The history of the Catholic Church in the Kimberley began in the late 1800's when the spread of cattle and the growth of the pearling industry in the Kimberley region drew an influx of Europeans and Asians into the region. In the 1870's, the Bishop of Perth, Martin Griver, campaigned for a missionary foundation in the north. It was not until 1884, at the invitation of Bishop Griver, that Father Duncan McNab finally arrived in the Kimberley to serve the Catholics in the region and to establish contact with the local Aboriginal people. Keen to build on the work of his predecessor, Bishop Gibney negotiated for the establishment of an Aboriginal mission in the Dampierland area. A mission site was selected a few kilometres inland from Beagle Bay (Nyul Nyul country) which was a popular lay-up base for the pearling luggers. In 1890, Trappist (Cistercian) monks from Sept Fons in France founded a mission at Beagle Bay. Their activities extended into the growing metropolis of Broome in 1895. In 1901, the Pallottine Fathers from Germany took over Beagle Bay Mission with two priests and four brothers and, in 1907, they were joined by the Sisters of St. John of God from Ireland. The Sisters assisted the priests and brothers in evangelising the coastal and desert areas of the vast Kimberley.
In 1895 Father Nicholas Emo was placed in charge of the mission station in the town of Broome which was developing at a steady pace. The population of approximately 500 consisted of about 50 'white' residents with the remainder being Japanese, Chinese, Malays and Filipinos.
In 1897, the Parish of Broome was established. A small church and a small school for native children were built. The church became known as 'Our Lady Queen of Peace'.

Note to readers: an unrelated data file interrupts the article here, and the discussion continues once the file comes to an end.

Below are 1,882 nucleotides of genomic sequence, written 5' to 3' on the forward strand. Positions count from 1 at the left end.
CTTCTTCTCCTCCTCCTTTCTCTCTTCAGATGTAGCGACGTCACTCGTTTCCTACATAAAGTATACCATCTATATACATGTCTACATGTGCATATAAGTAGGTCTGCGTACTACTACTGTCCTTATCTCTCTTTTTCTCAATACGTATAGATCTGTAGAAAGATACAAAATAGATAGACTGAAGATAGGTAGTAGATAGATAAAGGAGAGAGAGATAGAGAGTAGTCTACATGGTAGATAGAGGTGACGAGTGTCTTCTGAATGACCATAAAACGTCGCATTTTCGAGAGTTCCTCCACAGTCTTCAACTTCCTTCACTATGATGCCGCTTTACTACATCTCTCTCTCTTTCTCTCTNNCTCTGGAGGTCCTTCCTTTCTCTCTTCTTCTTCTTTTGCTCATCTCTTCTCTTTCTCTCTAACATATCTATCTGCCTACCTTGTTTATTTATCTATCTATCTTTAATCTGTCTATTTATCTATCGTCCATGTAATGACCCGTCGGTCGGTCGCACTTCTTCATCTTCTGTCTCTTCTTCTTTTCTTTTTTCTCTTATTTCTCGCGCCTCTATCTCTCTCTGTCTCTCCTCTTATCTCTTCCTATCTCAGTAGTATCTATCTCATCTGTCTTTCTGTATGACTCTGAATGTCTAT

During the First World War, the German Pallottine missionaries were interned and Father John Creagh, a Redemptorist Priest, took charge of the newly established Vicariate.
Bishop Ernest Coppo of the Salesian order, administered the Vicariate between 1922 and 1928. In 1929 Father Otto Raible SAC, took over and was consecrated Bishop in 1935.
During World War II, the German Pallottine Fathers and Brothers were jailed and interned in Melbourne. Most of the population of Broome was evacuated to Beagle Bay and the Lombadina Missions. Bishop Raible, Vicar Apostolic of the Kimberley, resigned in August 1958 and was succeeded by Bishop John Jobst, the first residential Bishop of Broome.
The post war era saw extensive expansion of missionary activities, influx of religious orders and establishment of the Kimberley Lay Missionary Association. Priests and religious Brothers and Sisters starting moving into the east Kimberley, at the invitation of the Bishop, and a network of parishes and schools spread throughout. There are now eight parishes and 13 Catholic schools within the diocese. In 1966 the Vicariate was raised to the status of a Diocese. The first Diocesan priest was ordained in 1976. The present Bishop of Broome, the Most Rev Christopher Saunders, was ordained Bishop on 8th February 1996. Today, the Diocese of Broome covers over 773,000 Sq Km of the greater Kimberley region and serves a population of over 33,500.
21 November 2013
Cite this: http://www.findandconnect.gov.au/guide/ref/WE00265
First published by the Find & Connect Web Resource Project for the Commonwealth of Australia, 2011
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